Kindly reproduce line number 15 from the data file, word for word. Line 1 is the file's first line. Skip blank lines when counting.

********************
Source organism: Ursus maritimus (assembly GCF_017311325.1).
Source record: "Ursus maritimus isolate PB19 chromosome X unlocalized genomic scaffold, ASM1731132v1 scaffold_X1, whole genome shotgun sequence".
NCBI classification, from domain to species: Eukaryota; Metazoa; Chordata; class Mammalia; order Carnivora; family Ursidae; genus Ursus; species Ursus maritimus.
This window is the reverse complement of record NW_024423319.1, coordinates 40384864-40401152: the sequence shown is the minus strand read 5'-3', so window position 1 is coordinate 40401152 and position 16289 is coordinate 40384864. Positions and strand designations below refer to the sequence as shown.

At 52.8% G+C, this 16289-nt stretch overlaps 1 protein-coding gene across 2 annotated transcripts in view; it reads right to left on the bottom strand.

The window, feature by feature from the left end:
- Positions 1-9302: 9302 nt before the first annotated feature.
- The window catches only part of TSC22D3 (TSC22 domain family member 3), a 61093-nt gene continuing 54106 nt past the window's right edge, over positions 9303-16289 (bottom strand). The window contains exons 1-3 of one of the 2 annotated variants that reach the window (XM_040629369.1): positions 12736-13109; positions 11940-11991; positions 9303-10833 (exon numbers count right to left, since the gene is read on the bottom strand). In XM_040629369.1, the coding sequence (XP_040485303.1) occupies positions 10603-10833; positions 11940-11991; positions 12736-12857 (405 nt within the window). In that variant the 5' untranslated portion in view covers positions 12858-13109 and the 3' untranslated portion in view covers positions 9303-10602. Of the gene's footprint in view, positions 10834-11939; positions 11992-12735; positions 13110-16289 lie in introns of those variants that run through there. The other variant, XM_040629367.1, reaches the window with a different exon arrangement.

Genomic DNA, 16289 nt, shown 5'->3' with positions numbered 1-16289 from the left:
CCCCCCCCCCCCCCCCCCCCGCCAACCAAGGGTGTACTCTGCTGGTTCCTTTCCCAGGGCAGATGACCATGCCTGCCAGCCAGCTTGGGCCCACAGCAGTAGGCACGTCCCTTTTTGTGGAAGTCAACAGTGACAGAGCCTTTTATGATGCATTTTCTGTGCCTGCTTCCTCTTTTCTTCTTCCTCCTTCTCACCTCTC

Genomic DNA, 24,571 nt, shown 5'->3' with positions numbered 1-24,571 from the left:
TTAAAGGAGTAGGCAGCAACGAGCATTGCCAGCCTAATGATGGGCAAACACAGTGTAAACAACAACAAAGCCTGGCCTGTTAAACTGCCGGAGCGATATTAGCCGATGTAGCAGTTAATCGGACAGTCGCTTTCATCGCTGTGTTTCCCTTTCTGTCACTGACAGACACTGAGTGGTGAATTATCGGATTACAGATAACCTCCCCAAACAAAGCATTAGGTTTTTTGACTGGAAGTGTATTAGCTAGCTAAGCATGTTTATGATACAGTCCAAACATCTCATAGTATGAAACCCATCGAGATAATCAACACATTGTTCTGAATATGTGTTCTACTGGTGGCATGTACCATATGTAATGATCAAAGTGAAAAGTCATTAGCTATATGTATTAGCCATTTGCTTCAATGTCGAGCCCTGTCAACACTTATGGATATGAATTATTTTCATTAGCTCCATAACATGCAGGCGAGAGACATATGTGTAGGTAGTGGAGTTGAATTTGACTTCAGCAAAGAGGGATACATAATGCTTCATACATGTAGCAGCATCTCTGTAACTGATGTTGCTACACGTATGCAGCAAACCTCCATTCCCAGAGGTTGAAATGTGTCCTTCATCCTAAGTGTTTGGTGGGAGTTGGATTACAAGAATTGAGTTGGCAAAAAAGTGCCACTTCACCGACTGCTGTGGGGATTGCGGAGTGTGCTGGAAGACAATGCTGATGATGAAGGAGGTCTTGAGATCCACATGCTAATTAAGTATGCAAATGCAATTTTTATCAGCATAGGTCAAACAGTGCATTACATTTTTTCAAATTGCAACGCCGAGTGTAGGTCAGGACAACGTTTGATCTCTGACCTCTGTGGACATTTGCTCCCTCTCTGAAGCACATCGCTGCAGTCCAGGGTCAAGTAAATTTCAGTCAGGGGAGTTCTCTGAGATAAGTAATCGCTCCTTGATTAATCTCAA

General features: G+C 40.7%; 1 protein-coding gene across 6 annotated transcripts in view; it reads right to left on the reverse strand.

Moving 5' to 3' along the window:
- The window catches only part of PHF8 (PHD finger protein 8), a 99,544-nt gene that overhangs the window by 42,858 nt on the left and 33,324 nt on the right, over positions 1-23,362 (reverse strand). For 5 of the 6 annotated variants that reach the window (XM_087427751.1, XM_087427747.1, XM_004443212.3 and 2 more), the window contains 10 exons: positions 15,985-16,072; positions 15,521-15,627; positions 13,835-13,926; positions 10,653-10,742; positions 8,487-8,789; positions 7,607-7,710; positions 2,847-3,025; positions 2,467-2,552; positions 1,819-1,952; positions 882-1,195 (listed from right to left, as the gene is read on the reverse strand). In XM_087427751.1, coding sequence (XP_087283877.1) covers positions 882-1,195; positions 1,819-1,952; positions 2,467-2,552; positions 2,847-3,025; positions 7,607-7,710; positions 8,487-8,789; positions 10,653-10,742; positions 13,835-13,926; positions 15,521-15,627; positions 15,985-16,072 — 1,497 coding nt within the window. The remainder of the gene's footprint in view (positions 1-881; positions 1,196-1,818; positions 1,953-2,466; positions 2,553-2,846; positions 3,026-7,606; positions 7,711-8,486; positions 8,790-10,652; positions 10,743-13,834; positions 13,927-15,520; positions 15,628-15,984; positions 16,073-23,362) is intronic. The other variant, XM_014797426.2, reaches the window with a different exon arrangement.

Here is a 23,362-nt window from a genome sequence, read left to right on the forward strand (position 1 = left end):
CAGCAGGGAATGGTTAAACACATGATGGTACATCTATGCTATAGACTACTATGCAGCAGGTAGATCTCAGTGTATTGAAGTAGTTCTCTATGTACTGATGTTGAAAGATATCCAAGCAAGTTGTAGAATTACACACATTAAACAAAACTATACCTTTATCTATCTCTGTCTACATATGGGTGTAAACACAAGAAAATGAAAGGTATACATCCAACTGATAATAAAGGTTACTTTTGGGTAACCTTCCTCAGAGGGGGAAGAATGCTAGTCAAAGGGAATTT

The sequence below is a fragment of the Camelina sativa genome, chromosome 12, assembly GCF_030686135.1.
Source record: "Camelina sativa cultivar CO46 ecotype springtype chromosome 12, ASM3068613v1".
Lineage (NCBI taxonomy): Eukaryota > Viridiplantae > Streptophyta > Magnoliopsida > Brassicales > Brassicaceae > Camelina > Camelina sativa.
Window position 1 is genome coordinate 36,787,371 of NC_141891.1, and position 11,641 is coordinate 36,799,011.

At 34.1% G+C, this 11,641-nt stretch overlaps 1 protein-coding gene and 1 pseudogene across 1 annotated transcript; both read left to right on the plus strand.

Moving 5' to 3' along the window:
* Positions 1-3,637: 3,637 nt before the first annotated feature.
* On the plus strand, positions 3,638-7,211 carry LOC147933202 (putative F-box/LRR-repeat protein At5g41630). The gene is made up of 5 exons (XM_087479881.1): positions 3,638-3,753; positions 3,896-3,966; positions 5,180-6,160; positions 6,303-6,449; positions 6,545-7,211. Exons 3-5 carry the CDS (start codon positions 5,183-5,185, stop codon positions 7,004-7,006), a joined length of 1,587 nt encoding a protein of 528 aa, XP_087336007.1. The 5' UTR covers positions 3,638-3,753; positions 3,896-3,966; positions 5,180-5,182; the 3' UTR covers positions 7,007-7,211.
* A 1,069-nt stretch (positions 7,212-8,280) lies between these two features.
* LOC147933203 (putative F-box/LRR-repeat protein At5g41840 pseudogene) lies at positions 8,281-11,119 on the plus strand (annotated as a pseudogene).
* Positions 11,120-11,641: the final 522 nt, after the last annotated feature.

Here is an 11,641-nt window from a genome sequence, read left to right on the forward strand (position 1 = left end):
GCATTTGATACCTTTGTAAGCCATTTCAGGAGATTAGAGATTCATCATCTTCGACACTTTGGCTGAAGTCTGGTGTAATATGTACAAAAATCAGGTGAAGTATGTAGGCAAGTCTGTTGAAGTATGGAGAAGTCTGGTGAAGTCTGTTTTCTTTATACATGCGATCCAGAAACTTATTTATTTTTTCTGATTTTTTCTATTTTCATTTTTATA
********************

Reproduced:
- The window catches only part of PHF8 (PHD finger protein 8), a 99,544-nt gene that overhangs the window by 42,858 nt on the left and 33,324 nt on the right, over positions 1-23,362 (reverse strand). For 5 of the 6 annotated variants that reach the window (XM_087427751.1, XM_087427747.1, XM_004443212.3 and 2 more), the window contains 10 exons: positions 15,985-16,072; positions 15,521-15,627; positions 13,835-13,926; positions 10,653-10,742; positions 8,487-8,789; positions 7,607-7,710; positions 2,847-3,025; positions 2,467-2,552; positions 1,819-1,952; positions 882-1,195 (listed from right to left, as the gene is read on the reverse strand). In XM_087427751.1, coding sequence (XP_087283877.1) covers positions 882-1,195; positions 1,819-1,952; positions 2,467-2,552; positions 2,847-3,025; positions 7,607-7,710; positions 8,487-8,789; positions 10,653-10,742; positions 13,835-13,926; positions 15,521-15,627; positions 15,985-16,072 — 1,497 coding nt within the window. The remainder of the gene's footprint in view (positions 1-881; positions 1,196-1,818; positions 1,953-2,466; positions 2,553-2,846; positions 3,026-7,606; positions 7,711-8,486; positions 8,790-10,652; positions 10,743-13,834; positions 13,927-15,520; positions 15,628-15,984; positions 16,073-23,362) is intronic. The other variant, XM_014797426.2, reaches the window with a different exon arrangement.